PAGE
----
Drive-In Movies Then and Now – The One Constant!

I wish I could “Transcend” the “Amazing Spiderman”!

Peggy and I went to the drive-in movie this past weekend—it was a double feature at the three-screen Montana Drive-In, in Estill Springs, Tennessee. The double feature we chose was “Amazing Spiderman” coupled with “Transcendence.” I confess neither film really held my attention and, sitting there in the car, my thoughts began to wander back to my teenage years (these days that is a long trek).

Drive-in movies were an important part of our social life, especially as soon as we, or a friend, had a driver’s license.

We lived in a rural area of Virginia (see earlier “I Grew Up on a Farm in Virginia” entries). The nearest movie theaters—walk-in or drive-in—were 20 (Williamsburg) to 45 (Richmond) miles away. There were two drive-ins that we went to frequently.

The familiar Airport Diven-In Marquis was a beacon of entertainment for us in the 1960s (from cinematreasures.org)

The familiar Airport Diven-In Marquis was a beacon of entertainment for us in the 1960s (from cinematreasures.org)

Drive-in theaters were the movie venues of choice because: (1) they were generally less expensive than walk-in theaters and even better when they had car-load prices (four people—a double date—could get in for the price of two), (2) we did not have to find a parking space for the car (our walk-in theaters were NOT in malls with acres of parking), and (3) it was easier to cuddle up to your date in the car (we had bench seats, not bucket seats!).

We frequently went to the Airport Drive-in in Sandston, Virginia, not far from the Richmond Airport. Although it was farther away, it seems that the girls I went to the movies with lived in the north end of the county, closer to Richmond than to Williamsburg. If the movie we wanted to see was playing only in Williamsburg, we would go to the Stockade Auto-Torium Drive-in.

The Williamsburg Stockade Auto-Torium was in the path of Williamburg's expansion west, and was quickly replaced by restaurant row. The movie screen can be seen near the bottom of the red arch. (from driveins.org

The Williamsburg Stockade Auto-Torium was in the path of Williamburg’s expansion west, and was quickly replaced by restaurant row. The movie screen can be seen near the bottom of the red arch. (from driveins.org

Both of these drive-ins have been demolished and the land redeveloped.
Most movie dates were double dates. We would pull up to the ticket booth, get our tickets and drive around in the dark looking for a good open spot to park. We had to pull up beside a metal pipe that held the speaker for the movie. The speaker had a long wire to the post so we could put it on the window of the car and we could adjust the volume. Positioning the car just the right distance from the speaker pole was critical. We wanted to be able to get out of the car to go to the concession booth, and invariably the girls would have to go “powder their noses.”

The first order of business was to get popcorn, candy, and drinks, hopefully before the movie started. I usually enjoyed the cartoons that preceded the feature movie more than the movie (of course I never told anyone that!).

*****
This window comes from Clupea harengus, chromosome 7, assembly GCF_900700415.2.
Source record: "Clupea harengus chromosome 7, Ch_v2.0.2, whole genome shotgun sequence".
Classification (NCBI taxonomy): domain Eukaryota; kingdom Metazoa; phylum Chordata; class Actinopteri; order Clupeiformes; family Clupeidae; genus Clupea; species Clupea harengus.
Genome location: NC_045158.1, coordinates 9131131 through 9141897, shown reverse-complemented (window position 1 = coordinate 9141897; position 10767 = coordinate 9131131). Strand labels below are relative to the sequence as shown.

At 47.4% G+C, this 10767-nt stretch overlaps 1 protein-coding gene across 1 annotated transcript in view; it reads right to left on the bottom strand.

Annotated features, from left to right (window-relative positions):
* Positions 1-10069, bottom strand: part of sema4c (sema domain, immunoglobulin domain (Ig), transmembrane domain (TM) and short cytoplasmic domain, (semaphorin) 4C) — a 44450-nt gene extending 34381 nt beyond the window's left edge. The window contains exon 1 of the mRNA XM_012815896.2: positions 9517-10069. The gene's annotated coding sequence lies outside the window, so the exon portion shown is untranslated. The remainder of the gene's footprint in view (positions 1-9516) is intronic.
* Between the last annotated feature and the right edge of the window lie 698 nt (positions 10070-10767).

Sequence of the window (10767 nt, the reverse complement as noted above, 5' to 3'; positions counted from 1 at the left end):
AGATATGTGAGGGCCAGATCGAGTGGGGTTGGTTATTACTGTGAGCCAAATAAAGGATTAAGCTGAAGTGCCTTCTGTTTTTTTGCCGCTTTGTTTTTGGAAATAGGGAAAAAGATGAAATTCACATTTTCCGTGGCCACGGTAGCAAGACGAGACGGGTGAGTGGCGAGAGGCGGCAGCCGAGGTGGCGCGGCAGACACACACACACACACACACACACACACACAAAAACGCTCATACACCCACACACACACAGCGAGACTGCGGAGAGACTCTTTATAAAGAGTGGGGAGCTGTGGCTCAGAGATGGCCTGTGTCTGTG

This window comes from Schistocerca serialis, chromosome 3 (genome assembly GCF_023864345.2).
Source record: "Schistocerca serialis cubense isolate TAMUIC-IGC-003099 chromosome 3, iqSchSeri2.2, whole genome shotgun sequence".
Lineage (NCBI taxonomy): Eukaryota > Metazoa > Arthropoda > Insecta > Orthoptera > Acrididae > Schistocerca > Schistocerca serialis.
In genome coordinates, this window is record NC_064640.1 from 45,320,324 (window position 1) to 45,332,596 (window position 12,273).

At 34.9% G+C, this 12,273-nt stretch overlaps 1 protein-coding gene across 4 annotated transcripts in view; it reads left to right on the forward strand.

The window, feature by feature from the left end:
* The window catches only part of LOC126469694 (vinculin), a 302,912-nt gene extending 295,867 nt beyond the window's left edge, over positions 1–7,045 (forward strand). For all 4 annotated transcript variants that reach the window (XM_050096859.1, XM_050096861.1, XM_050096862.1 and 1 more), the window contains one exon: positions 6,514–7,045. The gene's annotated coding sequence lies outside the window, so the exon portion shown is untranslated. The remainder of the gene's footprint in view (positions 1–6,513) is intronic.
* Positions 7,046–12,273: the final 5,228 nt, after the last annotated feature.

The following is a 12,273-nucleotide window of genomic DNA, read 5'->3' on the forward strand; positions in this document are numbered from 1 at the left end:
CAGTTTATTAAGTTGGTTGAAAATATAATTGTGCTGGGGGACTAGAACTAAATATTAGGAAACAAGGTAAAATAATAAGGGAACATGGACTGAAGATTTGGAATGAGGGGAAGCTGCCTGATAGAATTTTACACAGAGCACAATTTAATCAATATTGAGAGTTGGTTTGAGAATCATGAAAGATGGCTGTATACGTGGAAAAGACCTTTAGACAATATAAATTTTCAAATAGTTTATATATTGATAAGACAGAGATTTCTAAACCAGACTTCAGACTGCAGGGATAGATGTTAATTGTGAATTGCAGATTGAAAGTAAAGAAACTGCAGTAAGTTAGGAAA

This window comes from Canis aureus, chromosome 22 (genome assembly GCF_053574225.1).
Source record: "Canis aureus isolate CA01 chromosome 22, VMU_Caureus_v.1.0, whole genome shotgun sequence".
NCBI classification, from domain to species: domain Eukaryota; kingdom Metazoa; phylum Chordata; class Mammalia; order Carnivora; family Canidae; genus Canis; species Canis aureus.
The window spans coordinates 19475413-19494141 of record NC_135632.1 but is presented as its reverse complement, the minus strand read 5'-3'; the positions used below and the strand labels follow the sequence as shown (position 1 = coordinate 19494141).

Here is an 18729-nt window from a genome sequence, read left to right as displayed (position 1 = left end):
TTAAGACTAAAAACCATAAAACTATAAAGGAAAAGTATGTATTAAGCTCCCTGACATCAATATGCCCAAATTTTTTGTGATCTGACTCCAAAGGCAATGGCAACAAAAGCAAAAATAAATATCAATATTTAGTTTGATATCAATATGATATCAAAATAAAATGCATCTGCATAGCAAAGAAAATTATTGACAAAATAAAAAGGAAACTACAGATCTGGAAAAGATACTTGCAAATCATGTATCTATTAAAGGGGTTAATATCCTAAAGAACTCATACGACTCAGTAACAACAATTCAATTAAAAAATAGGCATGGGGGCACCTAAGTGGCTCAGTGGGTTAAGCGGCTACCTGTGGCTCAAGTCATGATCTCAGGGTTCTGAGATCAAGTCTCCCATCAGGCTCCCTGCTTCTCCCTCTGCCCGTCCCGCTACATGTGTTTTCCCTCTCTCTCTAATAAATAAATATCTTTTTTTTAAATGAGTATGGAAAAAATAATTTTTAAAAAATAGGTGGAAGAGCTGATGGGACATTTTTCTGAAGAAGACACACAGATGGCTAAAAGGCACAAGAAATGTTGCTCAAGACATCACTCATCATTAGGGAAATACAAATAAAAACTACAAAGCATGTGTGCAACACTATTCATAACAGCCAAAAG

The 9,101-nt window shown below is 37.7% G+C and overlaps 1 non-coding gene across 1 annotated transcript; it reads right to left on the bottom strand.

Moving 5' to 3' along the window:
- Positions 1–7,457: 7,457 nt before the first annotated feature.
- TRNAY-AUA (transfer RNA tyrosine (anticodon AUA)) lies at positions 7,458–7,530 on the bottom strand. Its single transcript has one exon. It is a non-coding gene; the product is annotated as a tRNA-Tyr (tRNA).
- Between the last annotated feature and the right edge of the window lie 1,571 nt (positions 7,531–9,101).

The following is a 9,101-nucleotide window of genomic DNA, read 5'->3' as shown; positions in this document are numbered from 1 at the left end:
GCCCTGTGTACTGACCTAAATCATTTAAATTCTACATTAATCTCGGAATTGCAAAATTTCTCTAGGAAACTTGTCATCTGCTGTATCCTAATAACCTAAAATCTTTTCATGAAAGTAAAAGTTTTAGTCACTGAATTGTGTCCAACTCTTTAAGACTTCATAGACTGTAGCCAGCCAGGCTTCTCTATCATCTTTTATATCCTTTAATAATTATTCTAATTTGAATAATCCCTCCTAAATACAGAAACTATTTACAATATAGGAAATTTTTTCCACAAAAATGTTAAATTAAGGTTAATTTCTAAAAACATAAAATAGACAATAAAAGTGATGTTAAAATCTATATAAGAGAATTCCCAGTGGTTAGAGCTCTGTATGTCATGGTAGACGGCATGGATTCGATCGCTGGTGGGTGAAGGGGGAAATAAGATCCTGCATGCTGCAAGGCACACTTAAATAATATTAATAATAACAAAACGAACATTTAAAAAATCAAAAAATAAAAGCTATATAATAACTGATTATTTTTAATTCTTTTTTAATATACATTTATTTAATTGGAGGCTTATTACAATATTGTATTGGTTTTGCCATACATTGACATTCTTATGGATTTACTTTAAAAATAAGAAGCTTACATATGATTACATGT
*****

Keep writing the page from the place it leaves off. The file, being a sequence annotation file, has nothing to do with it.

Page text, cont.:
Then the feature would start. Within fifteen minutes the guys knew whether we were going to really like the movie or not. And if we really liked it, the girls probably didn’t and they talked much of the time, especially during the important dialog parts!
If the girls liked the movie, we guys just sat back and ate the popcorn, occasionally making some crude comment about one of the characters on screen, only to get a sharp jab in the ribs or shoulder.

The best movies were Elvis Presley, Cary Grant, or Doris Day movies. They tended to be entertaining and romantic on a level that even the guys could appreciate. And with Elvis there to warm up your date, you felt you might have a better chance to snuggle a bit.

But, even then, more often than not, as I slid across the seat (those bench seats), cleverly slipped my arm over the seat back and around my date’s shoulders, and—hoping to channel a little of the future “Paradise by the Dashboard Light”—nudged her closer to me, I would hear, “Just watch the movie.”

Montana Drive-In, Estill Springs, Tennessee, is a three-screen theater with FM radio sound. They feature current movies and double features on every screen. They provide excellent concession service.

Montana Drive-In, Estill Springs, Tennessee, is a three-screen theater with FM radio sound. They feature current movies and double features on every screen. They provide excellent concession service.

From the back seat, I would hear a quiet, “Shot down again, huh,” followed by a chuckle.

It turned out that the best movies were the ones that no one liked. Then we got into conversations and found out if we liked each other and if you were lucky, you might hold hands and even get a kiss. By then it was time to go home.

I was drawn back to the present by some loud explosion in the Spiderman movie. I guess I jumped a bit. Peggy asked, “Did you go to sleep?”

“Not really,” I replied, “but the movie is not holding my attention and my mind wandered off.” I reached over to clasp her hand, (bucket seats are still absolutely no good for drive-in movies!).

And she said, “Just watch the movie” (the one constant!).

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One Response to Drive-In Movies Then and Now – The One Constant!

  1. peggyrichmond says:

    Hah, you know what holding hands leads to… dancing! and bucket seats and the console doesn’t help your cause mister, no way to slide over the gear shift, two sodas, popcorn, and a trash bag. But I still like going to the drive in with you!

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